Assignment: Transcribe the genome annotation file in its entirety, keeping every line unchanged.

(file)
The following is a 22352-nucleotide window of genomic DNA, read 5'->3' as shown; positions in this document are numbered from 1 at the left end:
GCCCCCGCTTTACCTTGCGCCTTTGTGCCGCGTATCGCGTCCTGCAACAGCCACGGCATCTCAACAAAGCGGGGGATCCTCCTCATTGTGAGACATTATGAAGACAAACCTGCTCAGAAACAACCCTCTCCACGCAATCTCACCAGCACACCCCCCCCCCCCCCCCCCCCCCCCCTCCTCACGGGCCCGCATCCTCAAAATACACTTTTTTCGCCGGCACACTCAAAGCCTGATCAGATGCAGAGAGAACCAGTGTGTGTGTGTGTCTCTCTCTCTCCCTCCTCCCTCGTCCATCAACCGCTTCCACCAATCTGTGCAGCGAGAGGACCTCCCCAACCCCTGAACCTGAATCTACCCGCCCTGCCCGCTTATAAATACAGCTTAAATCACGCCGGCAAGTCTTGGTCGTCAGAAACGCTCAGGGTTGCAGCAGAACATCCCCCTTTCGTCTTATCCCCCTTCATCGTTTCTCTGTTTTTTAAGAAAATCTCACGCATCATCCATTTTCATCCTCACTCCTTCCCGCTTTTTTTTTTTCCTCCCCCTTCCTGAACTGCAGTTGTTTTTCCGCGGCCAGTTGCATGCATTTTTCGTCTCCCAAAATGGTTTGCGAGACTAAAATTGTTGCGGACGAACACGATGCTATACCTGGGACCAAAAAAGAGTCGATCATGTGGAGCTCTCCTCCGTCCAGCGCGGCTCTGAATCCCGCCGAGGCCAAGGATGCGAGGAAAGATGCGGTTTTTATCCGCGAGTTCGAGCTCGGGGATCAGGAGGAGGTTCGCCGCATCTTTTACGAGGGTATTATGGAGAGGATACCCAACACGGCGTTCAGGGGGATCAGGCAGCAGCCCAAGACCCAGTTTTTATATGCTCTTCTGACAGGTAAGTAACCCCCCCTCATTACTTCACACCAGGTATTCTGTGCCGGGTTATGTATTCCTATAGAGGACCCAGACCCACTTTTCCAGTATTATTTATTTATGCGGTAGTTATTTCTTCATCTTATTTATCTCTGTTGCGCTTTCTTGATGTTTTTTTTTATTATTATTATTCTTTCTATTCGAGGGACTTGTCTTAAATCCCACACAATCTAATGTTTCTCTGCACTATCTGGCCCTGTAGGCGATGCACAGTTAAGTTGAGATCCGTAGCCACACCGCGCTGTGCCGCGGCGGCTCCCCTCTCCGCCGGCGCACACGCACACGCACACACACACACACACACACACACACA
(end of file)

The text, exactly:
The following is a 22352-nucleotide window of genomic DNA, read 5'->3' as shown; positions in this document are numbered from 1 at the left end:
GCCCCCGCTTTACCTTGCGCCTTTGTGCCGCGTATCGCGTCCTGCAACAGCCACGGCATCTCAACAAAGCGGGGGATCCTCCTCATTGTGAGACATTATGAAGACAAACCTGCTCAGAAACAACCCTCTCCACGCAATCTCACCAGCACACCCCCCCCCCCCCCCCCCCCCCCCCTCCTCACGGGCCCGCATCCTCAAAATACACTTTTTTCGCCGGCACACTCAAAGCCTGATCAGATGCAGAGAGAACCAGTGTGTGTGTGTGTCTCTCTCTCTCCCTCCTCCCTCGTCCATCAACCGCTTCCACCAATCTGTGCAGCGAGAGGACCTCCCCAACCCCTGAACCTGAATCTACCCGCCCTGCCCGCTTATAAATACAGCTTAAATCACGCCGGCAAGTCTTGGTCGTCAGAAACGCTCAGGGTTGCAGCAGAACATCCCCCTTTCGTCTTATCCCCCTTCATCGTTTCTCTGTTTTTTAAGAAAATCTCACGCATCATCCATTTTCATCCTCACTCCTTCCCGCTTTTTTTTTTTCCTCCCCCTTCCTGAACTGCAGTTGTTTTTCCGCGGCCAGTTGCATGCATTTTTCGTCTCCCAAAATGGTTTGCGAGACTAAAATTGTTGCGGACGAACACGATGCTATACCTGGGACCAAAAAAGAGTCGATCATGTGGAGCTCTCCTCCGTCCAGCGCGGCTCTGAATCCCGCCGAGGCCAAGGATGCGAGGAAAGATGCGGTTTTTATCCGCGAGTTCGAGCTCGGGGATCAGGAGGAGGTTCGCCGCATCTTTTACGAGGGTATTATGGAGAGGATACCCAACACGGCGTTCAGGGGGATCAGGCAGCAGCCCAAGACCCAGTTTTTATATGCTCTTCTGACAGGTAAGTAACCCCCCCTCATTACTTCACACCAGGTATTCTGTGCCGGGTTATGTATTCCTATAGAGGACCCAGACCCACTTTTCCAGTATTATTTATTTATGCGGTAGTTATTTCTTCATCTTATTTATCTCTGTTGCGCTTTCTTGATGTTTTTTTTTATTATTATTATTCTTTCTATTCGAGGGACTTGTCTTAAATCCCACACAATCTAATGTTTCTCTGCACTATCTGGCCCTGTAGGCGATGCACAGTTAAGTTGAGATCCGTAGCCACACCGCGCTGTGCCGCGGCGGCTCCCCTCTCCGCCGGCGCACACGCACACGCACACACACACACACACACACACACACA